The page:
We’ve come to the next most exciting ingredient in beer making, and that is the yeast! So wtf is yeast and what is its role in making this marvellous beverage?
To put it simply, these little creatures are alive and they love the sugary water (refer to previous article on Malt here) so much that they slurp it up, digest it and pees out alcohol, burps bubbles and sweat different smells (or aromas). Really, we’re not joking. These little bad boys are alive and if they aren’t happy or healthy, they are not going to produce good beer.
This is the part where most articles go really crazy and scientific with all the weird ass strain names and temperature they love to thrive in, but screw that. We want to be basic, keeping it simple so that everyone can understand and just enjoy the pint that these microorganisms churn out.
Step back from the style-specific strains and look at the beer family tree, and there are essentially just three major species: ale yeast, lager yeast and wild yeast (and bacteria). While they are kind of similar, they do have some distant relations and breeding history, hence they live and behave differently.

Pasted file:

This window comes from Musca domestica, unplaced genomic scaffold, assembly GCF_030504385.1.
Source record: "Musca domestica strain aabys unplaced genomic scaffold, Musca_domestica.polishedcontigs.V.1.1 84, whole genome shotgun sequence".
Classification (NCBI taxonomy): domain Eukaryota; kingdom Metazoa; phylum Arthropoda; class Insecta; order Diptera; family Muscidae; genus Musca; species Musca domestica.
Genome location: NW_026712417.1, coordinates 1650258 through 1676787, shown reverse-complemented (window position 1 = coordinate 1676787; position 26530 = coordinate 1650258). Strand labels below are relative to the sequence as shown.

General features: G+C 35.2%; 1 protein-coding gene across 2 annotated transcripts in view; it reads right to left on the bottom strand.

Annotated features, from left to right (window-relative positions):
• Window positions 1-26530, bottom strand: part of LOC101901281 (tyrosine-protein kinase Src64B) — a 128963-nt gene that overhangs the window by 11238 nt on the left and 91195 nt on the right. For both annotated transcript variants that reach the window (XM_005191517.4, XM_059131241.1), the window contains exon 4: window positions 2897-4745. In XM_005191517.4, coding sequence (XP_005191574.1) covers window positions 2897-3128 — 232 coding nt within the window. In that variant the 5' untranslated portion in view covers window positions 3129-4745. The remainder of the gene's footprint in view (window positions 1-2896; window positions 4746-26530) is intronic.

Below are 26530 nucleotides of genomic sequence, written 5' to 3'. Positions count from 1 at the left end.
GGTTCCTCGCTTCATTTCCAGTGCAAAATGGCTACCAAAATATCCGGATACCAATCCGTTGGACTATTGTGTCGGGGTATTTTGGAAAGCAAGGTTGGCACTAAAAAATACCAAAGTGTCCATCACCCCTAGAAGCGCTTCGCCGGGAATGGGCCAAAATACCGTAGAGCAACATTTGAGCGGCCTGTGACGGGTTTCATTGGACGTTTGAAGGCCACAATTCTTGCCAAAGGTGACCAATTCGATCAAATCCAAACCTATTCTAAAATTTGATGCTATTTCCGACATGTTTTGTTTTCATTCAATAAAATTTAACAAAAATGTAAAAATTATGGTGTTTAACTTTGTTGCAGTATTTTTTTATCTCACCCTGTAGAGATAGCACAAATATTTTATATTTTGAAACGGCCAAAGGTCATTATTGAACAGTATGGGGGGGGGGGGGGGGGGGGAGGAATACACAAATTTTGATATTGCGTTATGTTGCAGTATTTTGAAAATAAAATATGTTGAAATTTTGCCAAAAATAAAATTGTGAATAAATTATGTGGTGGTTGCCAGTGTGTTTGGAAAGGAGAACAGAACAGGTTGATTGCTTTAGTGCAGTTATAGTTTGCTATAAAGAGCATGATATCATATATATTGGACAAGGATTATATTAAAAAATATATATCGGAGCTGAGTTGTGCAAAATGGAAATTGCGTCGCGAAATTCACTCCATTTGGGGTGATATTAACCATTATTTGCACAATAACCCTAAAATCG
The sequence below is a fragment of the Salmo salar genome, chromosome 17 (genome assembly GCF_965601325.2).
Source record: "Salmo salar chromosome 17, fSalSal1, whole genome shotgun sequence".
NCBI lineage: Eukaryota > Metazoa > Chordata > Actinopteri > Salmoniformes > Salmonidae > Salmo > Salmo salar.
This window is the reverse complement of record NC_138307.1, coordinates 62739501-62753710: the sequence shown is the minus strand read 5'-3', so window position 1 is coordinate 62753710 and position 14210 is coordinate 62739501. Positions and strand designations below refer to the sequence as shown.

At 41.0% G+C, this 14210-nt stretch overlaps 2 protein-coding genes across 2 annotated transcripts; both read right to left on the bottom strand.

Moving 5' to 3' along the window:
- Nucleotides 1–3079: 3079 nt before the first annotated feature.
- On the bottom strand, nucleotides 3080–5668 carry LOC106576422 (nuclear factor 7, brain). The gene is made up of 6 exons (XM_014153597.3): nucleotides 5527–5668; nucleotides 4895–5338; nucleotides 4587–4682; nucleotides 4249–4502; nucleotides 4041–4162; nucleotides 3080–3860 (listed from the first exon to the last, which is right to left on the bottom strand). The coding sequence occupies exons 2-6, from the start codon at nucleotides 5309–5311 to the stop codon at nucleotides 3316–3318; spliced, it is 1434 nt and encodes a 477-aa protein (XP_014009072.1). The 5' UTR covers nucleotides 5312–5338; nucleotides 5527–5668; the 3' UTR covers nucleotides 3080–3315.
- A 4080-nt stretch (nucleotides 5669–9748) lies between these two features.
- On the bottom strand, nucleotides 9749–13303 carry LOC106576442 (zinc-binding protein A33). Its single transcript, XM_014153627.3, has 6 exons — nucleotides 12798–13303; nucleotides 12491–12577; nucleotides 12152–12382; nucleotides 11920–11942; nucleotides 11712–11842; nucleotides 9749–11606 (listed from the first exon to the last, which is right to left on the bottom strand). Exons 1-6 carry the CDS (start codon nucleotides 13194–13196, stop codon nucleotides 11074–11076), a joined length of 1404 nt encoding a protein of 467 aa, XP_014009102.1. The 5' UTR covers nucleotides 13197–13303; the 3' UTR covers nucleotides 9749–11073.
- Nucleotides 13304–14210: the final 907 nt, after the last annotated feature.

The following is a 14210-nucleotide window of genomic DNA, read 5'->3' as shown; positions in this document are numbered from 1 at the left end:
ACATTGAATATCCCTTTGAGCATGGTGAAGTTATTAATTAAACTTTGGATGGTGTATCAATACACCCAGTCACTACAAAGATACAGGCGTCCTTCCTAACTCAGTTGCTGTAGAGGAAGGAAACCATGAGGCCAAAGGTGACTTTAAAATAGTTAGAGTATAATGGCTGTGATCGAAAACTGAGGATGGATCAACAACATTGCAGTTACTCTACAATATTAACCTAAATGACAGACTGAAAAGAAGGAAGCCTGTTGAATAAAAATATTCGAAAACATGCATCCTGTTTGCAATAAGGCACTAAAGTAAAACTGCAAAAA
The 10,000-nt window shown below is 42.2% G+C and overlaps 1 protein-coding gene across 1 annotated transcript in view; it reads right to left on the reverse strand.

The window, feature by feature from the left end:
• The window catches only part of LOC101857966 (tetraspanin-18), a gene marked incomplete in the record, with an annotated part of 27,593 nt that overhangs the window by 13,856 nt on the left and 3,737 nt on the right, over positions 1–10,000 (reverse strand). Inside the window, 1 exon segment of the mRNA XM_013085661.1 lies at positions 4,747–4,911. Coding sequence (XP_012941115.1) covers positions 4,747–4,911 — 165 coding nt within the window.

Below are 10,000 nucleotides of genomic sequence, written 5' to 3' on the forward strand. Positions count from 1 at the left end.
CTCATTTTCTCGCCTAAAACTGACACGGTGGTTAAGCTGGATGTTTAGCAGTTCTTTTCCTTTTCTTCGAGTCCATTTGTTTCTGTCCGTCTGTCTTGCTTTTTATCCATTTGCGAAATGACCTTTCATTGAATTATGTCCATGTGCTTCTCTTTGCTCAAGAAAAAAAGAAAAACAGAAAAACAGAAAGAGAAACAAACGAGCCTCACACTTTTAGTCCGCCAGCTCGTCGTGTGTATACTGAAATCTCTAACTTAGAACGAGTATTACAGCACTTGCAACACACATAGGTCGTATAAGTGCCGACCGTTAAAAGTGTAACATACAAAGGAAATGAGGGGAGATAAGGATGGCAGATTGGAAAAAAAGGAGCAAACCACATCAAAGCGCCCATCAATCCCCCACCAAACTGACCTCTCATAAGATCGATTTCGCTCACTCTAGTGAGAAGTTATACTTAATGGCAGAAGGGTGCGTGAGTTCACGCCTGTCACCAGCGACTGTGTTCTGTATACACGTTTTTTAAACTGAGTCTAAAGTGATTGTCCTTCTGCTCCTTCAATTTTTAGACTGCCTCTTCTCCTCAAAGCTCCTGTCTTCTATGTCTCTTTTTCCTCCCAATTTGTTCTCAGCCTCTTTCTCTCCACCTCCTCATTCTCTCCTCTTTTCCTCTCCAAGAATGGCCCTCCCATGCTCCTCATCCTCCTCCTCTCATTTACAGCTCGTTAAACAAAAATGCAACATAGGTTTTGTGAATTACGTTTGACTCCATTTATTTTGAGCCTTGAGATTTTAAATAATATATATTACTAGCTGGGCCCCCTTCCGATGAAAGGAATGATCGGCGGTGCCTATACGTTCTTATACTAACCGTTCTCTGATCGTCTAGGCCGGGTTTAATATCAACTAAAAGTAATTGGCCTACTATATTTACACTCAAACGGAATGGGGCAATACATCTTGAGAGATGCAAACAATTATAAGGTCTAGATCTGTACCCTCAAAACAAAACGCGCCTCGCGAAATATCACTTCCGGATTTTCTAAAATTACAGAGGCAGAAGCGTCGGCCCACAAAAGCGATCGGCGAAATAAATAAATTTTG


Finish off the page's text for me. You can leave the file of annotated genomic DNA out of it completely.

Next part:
Ale yeast prefers to ferment at warmer temperatures and are behind some of the prominent styles such as Hefeweizen, Witbier, Saisons and most other Belgian styles as the warmth helps produce strong aromas in those styles.
Lager yeast on the other hand prefers cooler temperatures, typically producing fewer esters. The ability to ferment at cold temperatures plus the Bavarian way of storing beers for an extended amount of time, created the perfect combination to produce Lager. The time needed to mature also allowed any potentially negative characteristics given out by the yeast during fermentation to be reabsorbed, leaving a better tasting beer.
Wild yeast is the third family that produces a more rustic and “wild” collection of flavours and aromas. But don’t get it mixed with the other kind of yeast that affects the nether regions, that one cannot drink la sial, although got “flavours” also.
These wild yeast produce varying characteristics, sometimes being more earthy, funky, and barnyard-like flavours, some people call it the “smelly armpit” smell. We don’t know how many armpits they smell to get that reference la seriously. Regardless, wild yeast can ferment over a longer period of time to produce an overall drier and often, a more complex beer.